McWilliams began her career in public life when she arrived in Winnipeg at the age of thirty-five. A graduate in Political Science from the University of Toronto, she had a vision of women university graduates as "pilgrims of peace abroad and pilgrims of understanding at home." During her years in Winnipeg she became the first president of the Canadian Federation of University Women, wrote a number of books on history and politics, served as a city councillor during the Depression, and in 1943 chaired the subcommittee on Postwar Problems for Women for the federal government's committee on Reconstruction. For more than thirty years she held regular "current events" classes, providing education in politics for women. Central to Kinnear's study is a definition of feminism with three core components: women are equal to men and ought not to be treated as inferior; the condition of women is socially constructed and can be altered by human choice; and women experience a consciousness of identification with other women as a social group. Any definition of feminism is bound to be contentious but one is necessary, Kinnear maintains, if comparisons are to be made over time and across cultures. Kinnear also discusses the notion of class and its relationship to gender and ethnicity in the interwar period. Margaret McWilliams is being published during the seventy-fifth anniversary of the enfranchisement of women in Manitoba, Saskatchewan, and Alberta, the first provinces to do so. Margaret McWilliams, the woman, was an exemplary model of women in post-suffrage public life.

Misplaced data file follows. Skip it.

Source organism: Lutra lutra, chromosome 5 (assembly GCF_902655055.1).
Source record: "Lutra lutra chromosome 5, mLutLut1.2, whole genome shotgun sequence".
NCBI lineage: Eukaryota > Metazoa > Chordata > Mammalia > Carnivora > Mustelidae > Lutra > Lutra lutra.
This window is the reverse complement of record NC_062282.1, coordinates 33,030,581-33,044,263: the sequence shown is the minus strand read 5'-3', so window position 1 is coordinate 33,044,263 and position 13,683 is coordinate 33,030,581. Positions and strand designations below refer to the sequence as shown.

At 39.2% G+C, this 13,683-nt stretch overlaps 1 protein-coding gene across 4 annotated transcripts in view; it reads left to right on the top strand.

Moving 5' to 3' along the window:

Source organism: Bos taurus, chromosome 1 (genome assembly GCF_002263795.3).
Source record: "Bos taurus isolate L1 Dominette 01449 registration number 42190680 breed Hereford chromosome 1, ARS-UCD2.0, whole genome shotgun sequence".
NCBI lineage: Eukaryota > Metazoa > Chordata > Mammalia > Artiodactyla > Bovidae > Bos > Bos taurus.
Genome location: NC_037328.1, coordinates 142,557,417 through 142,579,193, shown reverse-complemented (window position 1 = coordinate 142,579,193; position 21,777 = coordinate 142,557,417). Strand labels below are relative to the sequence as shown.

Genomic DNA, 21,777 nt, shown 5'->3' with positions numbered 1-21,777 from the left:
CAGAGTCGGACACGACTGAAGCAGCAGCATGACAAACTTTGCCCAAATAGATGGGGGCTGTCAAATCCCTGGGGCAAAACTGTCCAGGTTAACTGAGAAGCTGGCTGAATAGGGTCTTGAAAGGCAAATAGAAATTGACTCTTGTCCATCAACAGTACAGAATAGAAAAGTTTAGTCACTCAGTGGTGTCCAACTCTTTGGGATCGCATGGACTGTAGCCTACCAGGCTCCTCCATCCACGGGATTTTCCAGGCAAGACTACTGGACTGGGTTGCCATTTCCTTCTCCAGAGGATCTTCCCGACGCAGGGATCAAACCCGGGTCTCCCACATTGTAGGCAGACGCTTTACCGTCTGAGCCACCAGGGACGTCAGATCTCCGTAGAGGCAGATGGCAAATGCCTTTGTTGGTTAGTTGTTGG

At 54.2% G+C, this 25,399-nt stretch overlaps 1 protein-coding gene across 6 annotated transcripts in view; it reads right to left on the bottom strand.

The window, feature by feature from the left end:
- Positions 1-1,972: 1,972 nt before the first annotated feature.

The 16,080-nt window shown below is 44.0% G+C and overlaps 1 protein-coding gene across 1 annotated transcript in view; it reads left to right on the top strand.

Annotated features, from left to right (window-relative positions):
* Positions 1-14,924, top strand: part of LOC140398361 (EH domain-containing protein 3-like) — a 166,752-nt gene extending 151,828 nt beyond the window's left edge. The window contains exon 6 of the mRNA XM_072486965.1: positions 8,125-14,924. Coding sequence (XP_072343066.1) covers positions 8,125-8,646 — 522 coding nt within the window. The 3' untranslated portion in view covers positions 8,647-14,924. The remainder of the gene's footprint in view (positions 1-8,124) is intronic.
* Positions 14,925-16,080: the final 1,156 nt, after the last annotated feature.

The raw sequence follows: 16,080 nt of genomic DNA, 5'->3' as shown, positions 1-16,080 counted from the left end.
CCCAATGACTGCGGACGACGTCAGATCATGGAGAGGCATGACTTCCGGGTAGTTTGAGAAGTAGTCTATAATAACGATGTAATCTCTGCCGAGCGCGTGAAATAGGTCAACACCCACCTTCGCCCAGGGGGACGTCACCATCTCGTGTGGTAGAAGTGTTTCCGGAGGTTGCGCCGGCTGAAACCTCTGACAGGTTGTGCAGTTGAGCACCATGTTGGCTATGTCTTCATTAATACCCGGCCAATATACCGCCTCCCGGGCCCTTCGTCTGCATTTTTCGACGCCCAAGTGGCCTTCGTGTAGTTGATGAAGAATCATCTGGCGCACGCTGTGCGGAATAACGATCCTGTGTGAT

After the First World War, newly enfranchised women in Canada worked in a variety of ways to improve the situation of women in society. Mary Kinnear's study of the career of Margaret McWilliams (1875-1952) describes one woman's contribution to the largely undocumented story of interwar feminism.
McWilliams began her career in public life when she arrived in Winnipeg at the age of thirty-five. A graduate in Political Science from the University of Toronto, she had a vision of women university graduates as "pilgrims of peace abroad and pilgrims of understanding at home." During her years in Winnipeg she became the first president of the Canadian Federation of University Women, wrote a number of books on history and politics, served as a city councillor during the Depression, and in 1943 chaired the subcommittee on Postwar Problems for Women for the federal government's committee on Reconstruction. For more than thirty years she held regular "current events" classes, providing education in politics for women.Central to Kinnear's study is a definition of feminism with three core components: women are equal to men and ought not to be treated as inferior; the condition of women is socially constructed and can be altered by human choice; and women experience a consciousness of identification with other women as a social group. Any definition of feminism is bound to be contentious but one is necessary, Kinnear maintains, if comparisons are to be made over time and across cultures. Kinnear also discusses the notion of class and its relationship to gender and ethnicity in the interwar period.Margaret McWilliams is being published during the seventy-fifth anniversary of the enfranchisement of women in Manitoba, Saskatchewan, and Alberta, the first provinces to do so. Margaret McWilliams, the woman, was an exemplary model of women in post-suffrage public life.

Publisher: Montreal, Que. : McGill-Queen's University Press, 1991
ISBN: 9780773563063
0773563067
9780773508576
0773508570
Characteristics: 1 online resource (viii, 210 pages) : illustrations